Wednesday, January 1, 2014
Few things irritate me more than changing an aspect of a character/story that has a dedicated and strong True Fan base, because the execs are trying to capture the dedicated and strong True Fan base of another property, and then losing the original dedicated and strong True Fan base by creating a watered-down property that NEITHER True Fan base likes. Then of course when the disappointing numbers come in the response is, "Well, I guess movie goers are tired of superhero films."
The decisions they make are often counterproductive to what they want because they can't stay in their lane. If only they would let the creators do what they do and THEN take the finished product and use their business magic, they would make more money and have a better success rate, instead of INSISTING they have creative input (especially once a product proves itself successful independently of them).
1.) Hollywood decides to take a chance on a Spider-man movie, hoping to make a few bucks on the nostalgia factor. Director Sam Raimi is given free reign on the project because none of the execs want to be blamed if the film flops. They maintain a typical hands-off/skittish stance over the untested property and fully plan to blame a flop on the directing choice. This is fine by Raimi who is a dedicated Spider-man fan, and only wants to share his vision of his fandom by telling stories featuring the original Spider-man's rogue gallery the then 42 year old film maker grew up on.
2.) Spider-man goes on to make a billion dollars. The surprised executives immediately start scrambling around, jockeying to take credit for the super-successful film. One of them... perhaps the one that actually took the chance and hired Raimi... starts struttin' around like he somehow knows the magic formula for making a successful comic book movie, and "according to his research" [rolls eyes] fans of Spider-man comics really liked Venom, Carnage, and he probably names off four or five more, and INSISTS that Raimi add them to the sequel to ensure they reach that billion dollar mark again. Raimi refuses, pointing out he has zero interest in the new Spidey villains and only wants to tell stories involving the earliest rogues gallery. Miraculously, the executive backs off.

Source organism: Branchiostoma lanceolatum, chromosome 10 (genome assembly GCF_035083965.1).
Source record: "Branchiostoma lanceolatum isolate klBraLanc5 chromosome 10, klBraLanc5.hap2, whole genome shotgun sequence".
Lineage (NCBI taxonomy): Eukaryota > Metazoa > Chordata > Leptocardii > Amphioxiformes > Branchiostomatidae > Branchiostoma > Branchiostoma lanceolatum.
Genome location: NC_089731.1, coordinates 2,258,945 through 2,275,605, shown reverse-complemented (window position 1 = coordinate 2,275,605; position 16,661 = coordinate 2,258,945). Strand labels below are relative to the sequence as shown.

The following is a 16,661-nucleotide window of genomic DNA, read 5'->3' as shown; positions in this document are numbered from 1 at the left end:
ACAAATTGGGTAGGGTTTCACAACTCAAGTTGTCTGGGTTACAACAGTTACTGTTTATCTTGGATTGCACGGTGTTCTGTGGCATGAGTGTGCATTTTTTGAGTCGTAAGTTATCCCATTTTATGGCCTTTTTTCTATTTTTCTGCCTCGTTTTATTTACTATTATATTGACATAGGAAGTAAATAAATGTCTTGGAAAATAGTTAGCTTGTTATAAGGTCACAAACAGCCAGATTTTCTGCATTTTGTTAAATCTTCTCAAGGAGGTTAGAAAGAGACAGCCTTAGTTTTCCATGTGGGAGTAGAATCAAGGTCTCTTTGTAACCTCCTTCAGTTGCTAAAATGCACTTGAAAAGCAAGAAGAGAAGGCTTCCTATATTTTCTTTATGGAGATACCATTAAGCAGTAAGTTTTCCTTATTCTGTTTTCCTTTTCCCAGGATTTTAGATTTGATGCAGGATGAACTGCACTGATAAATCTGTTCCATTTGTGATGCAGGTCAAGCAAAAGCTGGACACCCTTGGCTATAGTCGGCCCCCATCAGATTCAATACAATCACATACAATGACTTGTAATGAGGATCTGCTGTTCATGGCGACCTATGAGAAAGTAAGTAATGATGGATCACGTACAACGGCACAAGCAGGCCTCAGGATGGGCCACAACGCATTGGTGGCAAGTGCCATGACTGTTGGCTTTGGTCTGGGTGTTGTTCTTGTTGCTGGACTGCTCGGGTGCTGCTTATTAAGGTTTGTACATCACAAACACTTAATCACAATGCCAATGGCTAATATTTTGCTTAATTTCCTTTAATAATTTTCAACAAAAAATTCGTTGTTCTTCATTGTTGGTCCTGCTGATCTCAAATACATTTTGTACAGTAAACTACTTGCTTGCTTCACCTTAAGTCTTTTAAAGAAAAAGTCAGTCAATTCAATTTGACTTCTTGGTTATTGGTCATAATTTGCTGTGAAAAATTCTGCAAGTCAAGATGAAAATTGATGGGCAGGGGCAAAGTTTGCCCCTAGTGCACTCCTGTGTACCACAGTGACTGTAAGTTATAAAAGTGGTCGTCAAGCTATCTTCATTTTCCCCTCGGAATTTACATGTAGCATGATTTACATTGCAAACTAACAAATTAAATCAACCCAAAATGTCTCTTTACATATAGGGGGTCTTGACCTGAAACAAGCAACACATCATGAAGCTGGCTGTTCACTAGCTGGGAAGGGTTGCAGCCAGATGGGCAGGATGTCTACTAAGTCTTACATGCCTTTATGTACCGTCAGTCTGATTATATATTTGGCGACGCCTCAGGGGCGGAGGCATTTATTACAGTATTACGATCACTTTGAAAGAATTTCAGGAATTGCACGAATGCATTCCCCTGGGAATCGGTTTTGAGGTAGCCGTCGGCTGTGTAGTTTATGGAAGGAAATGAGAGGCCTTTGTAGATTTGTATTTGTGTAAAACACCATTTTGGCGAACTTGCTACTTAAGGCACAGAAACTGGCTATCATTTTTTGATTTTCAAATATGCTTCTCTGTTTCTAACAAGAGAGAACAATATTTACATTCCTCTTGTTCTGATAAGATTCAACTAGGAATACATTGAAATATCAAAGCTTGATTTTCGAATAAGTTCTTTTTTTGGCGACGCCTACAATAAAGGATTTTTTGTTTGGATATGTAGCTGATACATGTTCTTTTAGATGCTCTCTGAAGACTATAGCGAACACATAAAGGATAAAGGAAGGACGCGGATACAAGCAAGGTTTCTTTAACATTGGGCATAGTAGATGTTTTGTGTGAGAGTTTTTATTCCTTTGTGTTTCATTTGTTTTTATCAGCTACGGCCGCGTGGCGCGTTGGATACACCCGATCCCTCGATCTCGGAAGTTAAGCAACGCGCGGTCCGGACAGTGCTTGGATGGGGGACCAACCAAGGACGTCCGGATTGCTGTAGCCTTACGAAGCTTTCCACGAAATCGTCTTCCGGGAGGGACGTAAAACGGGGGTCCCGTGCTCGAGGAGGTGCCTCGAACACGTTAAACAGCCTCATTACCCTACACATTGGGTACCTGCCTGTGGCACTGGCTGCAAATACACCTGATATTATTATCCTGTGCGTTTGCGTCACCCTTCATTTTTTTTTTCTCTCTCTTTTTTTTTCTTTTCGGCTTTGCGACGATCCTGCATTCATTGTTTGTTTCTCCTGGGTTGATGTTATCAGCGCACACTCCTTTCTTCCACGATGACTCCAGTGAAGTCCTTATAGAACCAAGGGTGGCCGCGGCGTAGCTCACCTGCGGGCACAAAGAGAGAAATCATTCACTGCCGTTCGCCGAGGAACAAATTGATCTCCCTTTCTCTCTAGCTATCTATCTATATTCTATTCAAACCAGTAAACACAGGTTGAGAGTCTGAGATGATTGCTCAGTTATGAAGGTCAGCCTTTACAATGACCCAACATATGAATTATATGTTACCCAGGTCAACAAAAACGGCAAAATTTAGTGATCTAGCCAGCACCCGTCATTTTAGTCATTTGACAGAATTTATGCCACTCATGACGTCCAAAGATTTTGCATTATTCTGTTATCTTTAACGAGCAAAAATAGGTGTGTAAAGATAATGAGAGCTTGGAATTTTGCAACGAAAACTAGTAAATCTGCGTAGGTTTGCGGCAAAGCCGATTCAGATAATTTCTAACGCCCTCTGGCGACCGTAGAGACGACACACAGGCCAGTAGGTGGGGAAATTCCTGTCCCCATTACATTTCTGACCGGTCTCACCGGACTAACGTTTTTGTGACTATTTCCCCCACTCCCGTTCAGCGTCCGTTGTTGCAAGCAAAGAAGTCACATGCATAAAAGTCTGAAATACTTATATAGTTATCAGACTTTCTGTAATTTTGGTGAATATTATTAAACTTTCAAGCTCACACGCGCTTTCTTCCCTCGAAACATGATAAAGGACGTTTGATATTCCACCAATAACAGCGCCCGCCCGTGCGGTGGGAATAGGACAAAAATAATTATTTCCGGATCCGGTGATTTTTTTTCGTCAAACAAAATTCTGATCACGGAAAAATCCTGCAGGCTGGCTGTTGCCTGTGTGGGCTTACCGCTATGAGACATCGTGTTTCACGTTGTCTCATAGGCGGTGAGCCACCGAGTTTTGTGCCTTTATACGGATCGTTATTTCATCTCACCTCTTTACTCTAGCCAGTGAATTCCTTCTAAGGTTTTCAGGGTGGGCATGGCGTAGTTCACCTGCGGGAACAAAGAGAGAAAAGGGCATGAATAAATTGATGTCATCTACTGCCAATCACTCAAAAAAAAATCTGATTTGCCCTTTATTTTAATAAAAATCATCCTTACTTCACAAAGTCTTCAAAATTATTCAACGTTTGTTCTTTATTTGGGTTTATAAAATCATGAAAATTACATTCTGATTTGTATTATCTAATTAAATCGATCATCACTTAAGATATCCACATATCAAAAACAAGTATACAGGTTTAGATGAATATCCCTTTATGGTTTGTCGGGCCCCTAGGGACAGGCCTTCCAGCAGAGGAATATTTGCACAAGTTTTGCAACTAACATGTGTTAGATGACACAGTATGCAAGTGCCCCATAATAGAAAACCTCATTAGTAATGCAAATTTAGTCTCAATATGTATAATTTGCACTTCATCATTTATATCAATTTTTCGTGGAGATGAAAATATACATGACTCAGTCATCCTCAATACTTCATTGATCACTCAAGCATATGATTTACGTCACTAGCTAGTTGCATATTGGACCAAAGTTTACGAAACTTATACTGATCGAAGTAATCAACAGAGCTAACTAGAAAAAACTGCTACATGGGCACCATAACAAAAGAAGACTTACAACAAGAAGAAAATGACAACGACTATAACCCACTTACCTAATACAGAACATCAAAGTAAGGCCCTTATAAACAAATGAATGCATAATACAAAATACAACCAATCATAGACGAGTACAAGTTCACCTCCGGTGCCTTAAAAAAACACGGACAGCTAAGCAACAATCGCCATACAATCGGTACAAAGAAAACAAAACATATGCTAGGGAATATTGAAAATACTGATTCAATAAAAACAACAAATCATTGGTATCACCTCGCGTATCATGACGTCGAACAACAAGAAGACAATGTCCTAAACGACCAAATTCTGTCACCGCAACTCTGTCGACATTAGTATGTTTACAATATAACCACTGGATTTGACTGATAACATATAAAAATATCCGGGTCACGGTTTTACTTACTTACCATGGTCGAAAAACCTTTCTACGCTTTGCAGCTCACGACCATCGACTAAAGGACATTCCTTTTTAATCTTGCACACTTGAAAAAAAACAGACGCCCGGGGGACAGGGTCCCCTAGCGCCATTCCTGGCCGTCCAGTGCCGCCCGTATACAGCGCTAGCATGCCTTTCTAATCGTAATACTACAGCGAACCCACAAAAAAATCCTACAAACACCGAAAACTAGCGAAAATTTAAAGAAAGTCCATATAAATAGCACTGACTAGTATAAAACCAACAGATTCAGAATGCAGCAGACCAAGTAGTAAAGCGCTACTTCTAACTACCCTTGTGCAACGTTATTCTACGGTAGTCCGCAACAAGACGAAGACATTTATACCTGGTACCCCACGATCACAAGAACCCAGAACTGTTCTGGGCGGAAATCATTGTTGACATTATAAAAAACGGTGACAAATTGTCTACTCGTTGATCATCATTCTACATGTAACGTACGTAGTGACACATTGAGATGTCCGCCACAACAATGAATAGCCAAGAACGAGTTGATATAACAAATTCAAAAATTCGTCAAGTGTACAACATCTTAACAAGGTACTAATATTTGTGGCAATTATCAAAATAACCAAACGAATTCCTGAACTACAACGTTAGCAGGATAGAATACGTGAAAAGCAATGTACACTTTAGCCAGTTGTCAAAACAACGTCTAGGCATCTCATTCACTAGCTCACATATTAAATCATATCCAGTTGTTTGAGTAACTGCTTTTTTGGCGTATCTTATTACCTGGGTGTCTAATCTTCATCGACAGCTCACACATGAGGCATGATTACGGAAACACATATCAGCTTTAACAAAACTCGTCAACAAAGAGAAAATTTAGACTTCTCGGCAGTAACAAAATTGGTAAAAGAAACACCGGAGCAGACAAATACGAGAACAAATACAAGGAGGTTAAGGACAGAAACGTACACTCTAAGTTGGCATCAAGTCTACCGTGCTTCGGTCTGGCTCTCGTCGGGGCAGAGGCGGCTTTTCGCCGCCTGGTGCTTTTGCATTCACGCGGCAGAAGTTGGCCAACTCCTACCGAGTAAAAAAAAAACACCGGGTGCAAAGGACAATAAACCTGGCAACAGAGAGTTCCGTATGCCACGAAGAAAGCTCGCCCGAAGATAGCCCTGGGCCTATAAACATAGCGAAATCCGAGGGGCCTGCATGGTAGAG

3.) Spider-man 2 goes on to make a billion dollars. The executive's supervisor asks him what his plans are and how he's going to take charge or whatever. The exec pulls some kind of memorandum plan out of his butt talking about how this success is all of his doing or whatever, and he guarantees a 40% increase in the gross for a sequel by doing XYZ, so he then goes to Raimi with all kinds of pressure and threats to shove all those above named villains into the next sequel. Raimi argues and goes back and forth and a weak compromise is eventually reached that the disappointed director is 100% unhappy with. Seeing how the wind is blowing, he tells them Spider-man 3 is his last film in the franchise.
4.) With high hopes from a loyal True Fan base, Spider-man 3 went on to make a billion dollars as well, though the fans were disappointed and confused at the uncharacteristically messy plot and inconsistency with the other films. Criticisms were generally negative and the director himself was blamed for the creative problems, while the exec went on to receiving super bonuses and probably two or three promotions, handsomely rewarded for destroying what was gearing up to be a truly magnificent series of films.